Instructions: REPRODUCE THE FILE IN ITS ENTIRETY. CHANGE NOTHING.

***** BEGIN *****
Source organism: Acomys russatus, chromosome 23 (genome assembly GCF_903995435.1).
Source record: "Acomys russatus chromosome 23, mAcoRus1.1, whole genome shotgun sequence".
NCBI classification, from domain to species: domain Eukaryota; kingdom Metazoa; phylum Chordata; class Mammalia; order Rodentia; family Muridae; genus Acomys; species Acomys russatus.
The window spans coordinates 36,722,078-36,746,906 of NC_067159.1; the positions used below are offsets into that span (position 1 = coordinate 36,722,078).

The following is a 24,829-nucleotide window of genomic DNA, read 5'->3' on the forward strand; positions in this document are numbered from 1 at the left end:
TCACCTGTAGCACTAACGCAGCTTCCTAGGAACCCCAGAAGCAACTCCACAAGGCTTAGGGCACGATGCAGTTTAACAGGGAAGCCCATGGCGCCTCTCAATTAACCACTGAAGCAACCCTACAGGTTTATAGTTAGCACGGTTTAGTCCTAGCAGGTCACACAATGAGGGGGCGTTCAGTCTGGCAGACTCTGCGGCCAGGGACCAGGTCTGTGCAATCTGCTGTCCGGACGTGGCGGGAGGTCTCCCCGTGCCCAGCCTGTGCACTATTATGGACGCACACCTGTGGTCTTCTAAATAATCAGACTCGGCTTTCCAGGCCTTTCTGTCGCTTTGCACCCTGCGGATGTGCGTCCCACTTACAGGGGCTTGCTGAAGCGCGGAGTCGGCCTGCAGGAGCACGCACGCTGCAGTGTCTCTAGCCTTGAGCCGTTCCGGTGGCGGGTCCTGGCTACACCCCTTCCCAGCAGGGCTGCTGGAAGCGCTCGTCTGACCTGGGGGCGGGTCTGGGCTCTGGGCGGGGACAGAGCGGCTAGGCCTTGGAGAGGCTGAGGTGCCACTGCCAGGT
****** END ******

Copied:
Source organism: Acomys russatus, chromosome 23 (genome assembly GCF_903995435.1).
Source record: "Acomys russatus chromosome 23, mAcoRus1.1, whole genome shotgun sequence".
NCBI classification, from domain to species: domain Eukaryota; kingdom Metazoa; phylum Chordata; class Mammalia; order Rodentia; family Muridae; genus Acomys; species Acomys russatus.
The window spans coordinates 36,722,078-36,746,906 of NC_067159.1; the positions used below are offsets into that span (position 1 = coordinate 36,722,078).

The following is a 24,829-nucleotide window of genomic DNA, read 5'->3' on the forward strand; positions in this document are numbered from 1 at the left end:
TCACCTGTAGCACTAACGCAGCTTCCTAGGAACCCCAGAAGCAACTCCACAAGGCTTAGGGCACGATGCAGTTTAACAGGGAAGCCCATGGCGCCTCTCAATTAACCACTGAAGCAACCCTACAGGTTTATAGTTAGCACGGTTTAGTCCTAGCAGGTCACACAATGAGGGGGCGTTCAGTCTGGCAGACTCTGCGGCCAGGGACCAGGTCTGTGCAATCTGCTGTCCGGACGTGGCGGGAGGTCTCCCCGTGCCCAGCCTGTGCACTATTATGGACGCACACCTGTGGTCTTCTAAATAATCAGACTCGGCTTTCCAGGCCTTTCTGTCGCTTTGCACCCTGCGGATGTGCGTCCCACTTACAGGGGCTTGCTGAAGCGCGGAGTCGGCCTGCAGGAGCACGCACGCTGCAGTGTCTCTAGCCTTGAGCCGTTCCGGTGGCGGGTCCTGGCTACACCCCTTCCCAGCAGGGCTGCTGGAAGCGCTCGTCTGACCTGGGGGCGGGTCTGGGCTCTGGGCGGGGACAGAGCGGCTAGGCCTTGGAGAGGCTGAGGTGCCACTGCCAGGT